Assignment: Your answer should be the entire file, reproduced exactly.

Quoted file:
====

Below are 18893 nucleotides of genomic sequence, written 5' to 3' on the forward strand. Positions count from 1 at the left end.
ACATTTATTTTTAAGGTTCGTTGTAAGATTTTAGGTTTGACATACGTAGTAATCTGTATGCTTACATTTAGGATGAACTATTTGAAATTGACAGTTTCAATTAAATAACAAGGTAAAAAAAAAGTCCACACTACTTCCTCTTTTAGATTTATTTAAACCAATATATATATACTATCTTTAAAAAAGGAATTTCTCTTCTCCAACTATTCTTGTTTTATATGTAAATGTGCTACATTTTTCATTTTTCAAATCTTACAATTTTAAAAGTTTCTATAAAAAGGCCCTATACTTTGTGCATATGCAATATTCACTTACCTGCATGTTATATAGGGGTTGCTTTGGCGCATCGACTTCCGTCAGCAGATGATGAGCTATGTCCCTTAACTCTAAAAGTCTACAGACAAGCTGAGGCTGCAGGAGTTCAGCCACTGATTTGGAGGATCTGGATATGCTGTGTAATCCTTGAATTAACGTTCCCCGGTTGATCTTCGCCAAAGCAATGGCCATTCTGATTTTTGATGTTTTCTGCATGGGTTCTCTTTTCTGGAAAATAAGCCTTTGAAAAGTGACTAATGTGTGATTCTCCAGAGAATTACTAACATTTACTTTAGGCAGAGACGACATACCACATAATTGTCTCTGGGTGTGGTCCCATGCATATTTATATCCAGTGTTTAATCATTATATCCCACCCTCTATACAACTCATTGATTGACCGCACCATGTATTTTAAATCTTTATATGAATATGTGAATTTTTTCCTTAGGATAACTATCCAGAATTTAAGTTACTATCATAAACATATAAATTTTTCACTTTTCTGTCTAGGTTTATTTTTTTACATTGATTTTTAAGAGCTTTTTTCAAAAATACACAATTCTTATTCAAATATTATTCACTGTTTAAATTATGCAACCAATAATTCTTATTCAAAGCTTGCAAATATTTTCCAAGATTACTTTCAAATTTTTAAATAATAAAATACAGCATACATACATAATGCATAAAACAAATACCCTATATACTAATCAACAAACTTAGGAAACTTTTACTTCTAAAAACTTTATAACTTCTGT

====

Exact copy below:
Below are 18893 nucleotides of genomic sequence, written 5' to 3' on the forward strand. Positions count from 1 at the left end.
ACATTTATTTTTAAGGTTCGTTGTAAGATTTTAGGTTTGACATACGTAGTAATCTGTATGCTTACATTTAGGATGAACTATTTGAAATTGACAGTTTCAATTAAATAACAAGGTAAAAAAAAAGTCCACACTACTTCCTCTTTTAGATTTATTTAAACCAATATATATATACTATCTTTAAAAAAGGAATTTCTCTTCTCCAACTATTCTTGTTTTATATGTAAATGTGCTACATTTTTCATTTTTCAAATCTTACAATTTTAAAAGTTTCTATAAAAAGGCCCTATACTTTGTGCATATGCAATATTCACTTACCTGCATGTTATATAGGGGTTGCTTTGGCGCATCGACTTCCGTCAGCAGATGATGAGCTATGTCCCTTAACTCTAAAAGTCTACAGACAAGCTGAGGCTGCAGGAGTTCAGCCACTGATTTGGAGGATCTGGATATGCTGTGTAATCCTTGAATTAACGTTCCCCGGTTGATCTTCGCCAAAGCAATGGCCATTCTGATTTTTGATGTTTTCTGCATGGGTTCTCTTTTCTGGAAAATAAGCCTTTGAAAAGTGACTAATGTGTGATTCTCCAGAGAATTACTAACATTTACTTTAGGCAGAGACGACATACCACATAATTGTCTCTGGGTGTGGTCCCATGCATATTTATATCCAGTGTTTAATCATTATATCCCACCCTCTATACAACTCATTGATTGACCGCACCATGTATTTTAAATCTTTATATGAATATGTGAATTTTTTCCTTAGGATAACTATCCAGAATTTAAGTTACTATCATAAACATATAAATTTTTCACTTTTCTGTCTAGGTTTATTTTTTTACATTGATTTTTAAGAGCTTTTTTCAAAAATACACAATTCTTATTCAAATATTATTCACTGTTTAAATTATGCAACCAATAATTCTTATTCAAAGCTTGCAAATATTTTCCAAGATTACTTTCAAATTTTTAAATAATAAAATACAGCATACATACATAATGCATAAAACAAATACCCTATATACTAATCAACAAACTTAGGAAACTTTTACTTCTAAAAACTTTATAACTTCTGT